It was a double header.  The first game was the Pulp Fiction (OC) against the West Coast Derby Knockouts and the second game was Blockwork Orange (OC) against the Long Beach Roller Derby Gals. 

Dave and I arrived a little late at about 6:30—it started at 6—however we purchased our VIP tickets earlier in the week so we got our wristbands and sat down in the bleacher seats.  The crowd was much larger than the last match we came to—we think it is because the opponents were local teams. 

The energy was thick and the competition good. 

For snacks Dave went to the Fresh Fries food truck that was parked outside and picked us up two sets of fries, one covered in hummus (yum) and another covered in a spicy guacamole style sauce.  Of course, we picked up a couple of “adult beverages” inside from the vendors.     

The first game Pulp Fiction had a substantial victory against its opponent.  However the second game was neck and neck until the last minute.  There were some substantial hits on the playing field (which is a flat track the OC Rollergirls plan on debuting their banked track later in the season), but Blockwork Orange pulled it out in the last minutes for a victory-something like 106 to 101—very close game. 

Definitely a fun night, if you want to know more check out

Best,
Rachell

Photos:




Map: 5555 McFadden Huntington Beach CA


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OC Restaurant Week: The Crow Bar of Corona Del Mar

Thanks to the Orange County Restaurant week, dinner at the Crow Bar was cheap.  A friend of mine had visited here way back and I have always wanted to go after she talked about the good food and cool atmosphere. 

Crow Bar is a gastropub, pub fare–but high end with a large selection of beer, wine and other spirits. The inside was clean, modern yet comfortable.  There was a large bar and a couple of bar height tables as well as regular tables that line one side of the restaurant.

For restaurant week there was a prix fix three-course menu for $30 dollars.

First Course

Dave had the ‘jar of heirloom tomatoes’ that literally is served in a jar.  Gimmick aside the tomato salad was delicious with fresh herbs, and a light olive oil dressing.

I had the ‘ice cube salad’, which was iceberg lettuce cut in the shape of a cube with a bleu cheese dressing on top sprinkled with red onion and bacon pieces. Delicious.  It has been months since I have had bacon–and it was amazing.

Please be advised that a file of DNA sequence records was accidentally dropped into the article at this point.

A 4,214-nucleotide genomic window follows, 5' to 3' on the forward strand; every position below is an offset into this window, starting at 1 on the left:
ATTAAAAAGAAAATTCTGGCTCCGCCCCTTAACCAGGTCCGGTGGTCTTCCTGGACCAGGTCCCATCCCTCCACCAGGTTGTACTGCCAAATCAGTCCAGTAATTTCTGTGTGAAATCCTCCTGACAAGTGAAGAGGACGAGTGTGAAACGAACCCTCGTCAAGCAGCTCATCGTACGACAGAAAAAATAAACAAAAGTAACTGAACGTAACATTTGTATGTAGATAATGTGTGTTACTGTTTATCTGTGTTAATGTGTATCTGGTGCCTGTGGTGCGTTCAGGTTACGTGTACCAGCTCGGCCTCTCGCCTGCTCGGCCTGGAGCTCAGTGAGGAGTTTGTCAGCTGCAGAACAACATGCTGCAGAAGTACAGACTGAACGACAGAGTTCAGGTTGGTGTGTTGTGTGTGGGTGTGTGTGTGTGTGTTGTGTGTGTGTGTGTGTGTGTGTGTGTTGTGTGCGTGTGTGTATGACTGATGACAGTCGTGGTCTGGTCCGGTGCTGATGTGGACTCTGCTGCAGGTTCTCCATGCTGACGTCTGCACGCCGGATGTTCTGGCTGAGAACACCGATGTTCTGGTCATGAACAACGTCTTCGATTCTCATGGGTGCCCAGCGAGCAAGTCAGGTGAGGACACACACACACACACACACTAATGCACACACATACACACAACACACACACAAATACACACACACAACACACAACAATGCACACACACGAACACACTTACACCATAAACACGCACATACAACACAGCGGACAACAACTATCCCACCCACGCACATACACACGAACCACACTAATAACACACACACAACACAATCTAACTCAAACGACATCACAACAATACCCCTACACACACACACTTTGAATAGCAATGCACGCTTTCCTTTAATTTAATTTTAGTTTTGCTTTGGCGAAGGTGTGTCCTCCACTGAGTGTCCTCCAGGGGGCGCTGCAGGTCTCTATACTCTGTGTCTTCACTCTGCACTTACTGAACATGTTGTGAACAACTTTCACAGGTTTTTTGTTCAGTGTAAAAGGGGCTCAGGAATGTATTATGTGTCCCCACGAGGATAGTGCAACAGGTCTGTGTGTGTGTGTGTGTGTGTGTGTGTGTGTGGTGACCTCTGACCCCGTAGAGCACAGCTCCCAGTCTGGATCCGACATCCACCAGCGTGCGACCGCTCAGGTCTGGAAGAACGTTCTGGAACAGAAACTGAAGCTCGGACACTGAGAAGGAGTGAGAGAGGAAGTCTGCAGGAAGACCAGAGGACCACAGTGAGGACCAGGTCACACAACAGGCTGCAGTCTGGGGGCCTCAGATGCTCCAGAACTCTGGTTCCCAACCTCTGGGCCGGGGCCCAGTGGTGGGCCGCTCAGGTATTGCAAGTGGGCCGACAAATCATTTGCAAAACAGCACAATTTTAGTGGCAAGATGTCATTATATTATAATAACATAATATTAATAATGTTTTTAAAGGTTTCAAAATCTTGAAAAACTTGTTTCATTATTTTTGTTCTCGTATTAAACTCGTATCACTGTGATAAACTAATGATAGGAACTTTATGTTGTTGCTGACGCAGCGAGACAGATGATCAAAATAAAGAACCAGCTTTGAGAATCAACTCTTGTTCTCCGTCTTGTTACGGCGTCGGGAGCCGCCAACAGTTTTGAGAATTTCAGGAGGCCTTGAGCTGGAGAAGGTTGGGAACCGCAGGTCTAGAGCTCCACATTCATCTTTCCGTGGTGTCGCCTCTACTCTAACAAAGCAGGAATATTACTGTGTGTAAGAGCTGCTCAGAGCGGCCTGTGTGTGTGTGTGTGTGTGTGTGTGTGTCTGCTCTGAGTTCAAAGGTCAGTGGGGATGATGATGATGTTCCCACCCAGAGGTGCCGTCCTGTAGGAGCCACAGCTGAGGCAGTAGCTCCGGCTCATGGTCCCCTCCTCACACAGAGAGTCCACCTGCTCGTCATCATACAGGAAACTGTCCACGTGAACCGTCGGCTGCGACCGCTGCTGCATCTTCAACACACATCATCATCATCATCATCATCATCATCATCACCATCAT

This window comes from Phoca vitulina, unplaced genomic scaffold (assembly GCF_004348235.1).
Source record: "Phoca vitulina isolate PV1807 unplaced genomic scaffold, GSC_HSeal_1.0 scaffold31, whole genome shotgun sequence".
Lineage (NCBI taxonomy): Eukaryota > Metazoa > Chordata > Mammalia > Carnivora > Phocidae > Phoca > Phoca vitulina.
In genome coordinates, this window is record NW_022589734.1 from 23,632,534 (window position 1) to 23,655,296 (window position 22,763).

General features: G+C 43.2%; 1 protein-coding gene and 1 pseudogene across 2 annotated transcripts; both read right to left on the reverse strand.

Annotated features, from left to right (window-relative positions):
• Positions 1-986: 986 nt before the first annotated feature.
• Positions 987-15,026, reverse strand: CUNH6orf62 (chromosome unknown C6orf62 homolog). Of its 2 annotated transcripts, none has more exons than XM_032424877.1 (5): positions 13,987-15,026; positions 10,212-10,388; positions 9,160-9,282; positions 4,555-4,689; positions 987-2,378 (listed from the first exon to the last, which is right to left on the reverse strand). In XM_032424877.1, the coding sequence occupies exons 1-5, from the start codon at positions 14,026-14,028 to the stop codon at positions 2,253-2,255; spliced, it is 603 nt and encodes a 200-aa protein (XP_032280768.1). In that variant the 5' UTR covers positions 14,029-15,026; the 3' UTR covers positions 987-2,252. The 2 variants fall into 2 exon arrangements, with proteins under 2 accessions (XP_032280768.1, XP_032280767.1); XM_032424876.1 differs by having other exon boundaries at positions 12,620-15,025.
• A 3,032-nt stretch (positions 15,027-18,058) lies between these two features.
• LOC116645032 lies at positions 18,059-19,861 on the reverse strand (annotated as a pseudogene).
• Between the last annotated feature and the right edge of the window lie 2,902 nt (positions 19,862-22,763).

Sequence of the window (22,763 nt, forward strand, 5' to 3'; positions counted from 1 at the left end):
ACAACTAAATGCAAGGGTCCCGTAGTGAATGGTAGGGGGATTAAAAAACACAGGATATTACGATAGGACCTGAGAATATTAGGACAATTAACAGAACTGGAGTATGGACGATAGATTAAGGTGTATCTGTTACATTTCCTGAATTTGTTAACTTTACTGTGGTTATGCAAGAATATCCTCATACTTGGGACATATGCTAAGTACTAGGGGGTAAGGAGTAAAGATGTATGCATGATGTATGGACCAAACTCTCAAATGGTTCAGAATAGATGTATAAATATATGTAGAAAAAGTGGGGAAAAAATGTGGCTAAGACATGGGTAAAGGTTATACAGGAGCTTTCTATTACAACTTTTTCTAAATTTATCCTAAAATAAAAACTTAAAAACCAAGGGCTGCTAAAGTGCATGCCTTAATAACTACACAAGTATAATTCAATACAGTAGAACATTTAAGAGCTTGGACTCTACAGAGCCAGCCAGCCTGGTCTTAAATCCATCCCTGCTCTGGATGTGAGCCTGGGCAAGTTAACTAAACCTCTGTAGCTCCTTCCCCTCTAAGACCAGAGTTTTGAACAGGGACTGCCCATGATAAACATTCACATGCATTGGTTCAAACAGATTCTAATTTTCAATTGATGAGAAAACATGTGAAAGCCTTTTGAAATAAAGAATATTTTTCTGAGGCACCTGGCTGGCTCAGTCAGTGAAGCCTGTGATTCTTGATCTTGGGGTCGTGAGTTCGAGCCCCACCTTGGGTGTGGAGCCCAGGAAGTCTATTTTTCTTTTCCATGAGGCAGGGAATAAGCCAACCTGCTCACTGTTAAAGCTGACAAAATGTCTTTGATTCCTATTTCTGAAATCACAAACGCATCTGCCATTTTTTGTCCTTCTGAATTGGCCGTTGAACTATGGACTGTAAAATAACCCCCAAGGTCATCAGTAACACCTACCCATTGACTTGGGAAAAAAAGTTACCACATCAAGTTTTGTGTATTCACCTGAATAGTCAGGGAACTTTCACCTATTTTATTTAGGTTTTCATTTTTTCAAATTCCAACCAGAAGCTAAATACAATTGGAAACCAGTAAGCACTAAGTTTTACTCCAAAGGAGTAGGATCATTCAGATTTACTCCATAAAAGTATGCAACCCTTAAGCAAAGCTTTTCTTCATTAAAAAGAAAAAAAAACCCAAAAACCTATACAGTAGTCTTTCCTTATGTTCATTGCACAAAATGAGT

Second Course

Crow Bar is known for its burger and it did have one burger option on the prix fix menu; however Dave and I both chose something else.  Dave chose the fish and chips.  The fish was served as one larger fillet battered and fried rather than smaller greasy pieces.  The fish was moist, delicious and it was nice have such a large fillet.  The fries were not the typical ‘chips’ however they were crisp and flavorful.

I had the steak frites, medium rare.  It came out a little more rare than medium, but it was so tender and flavorful I really enjoyed it.  The fries were the restaurant specialty ‘duck fat fries’– so amazing! Super crunchy and melt in your mouth delicious.

Third Course

The dessert is not listed on the menu and may change per day. For us it was a banana fosters of sort.  There was light cake on the bottom layered with banana and topped with ice cream and a caramel sauce.

Dave really enjoyed, to me it was a little too sweet.

Overall, the meal was very satisfying and we will definitely be back.  This place was little classy and we did not want to pull out the digital camera, so we just pulled some photos off the Crow Bar’s website.

Enjoy,
Rachell


Photos:




Map: The Crow Bar, Corona Del Mar


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Sweet Peas – Part II

I am not moving the seedlings outside just yet—I am going to wait until they sprout a few leaves. But I cannot wait for the sweet smelling flowers to begin to bloom! Stay tuned for the next step—planting the seedlings outside (and attempting to create some sort of teepee).

About two weekends ago, I transplanted our sweet peas into a large 12” pot. The seedlings had two to three pairs of leaves and were about four inches tall. I mixed rich fertilized soil with regular potting soil and buried the seedlings up to the first pair of leaves.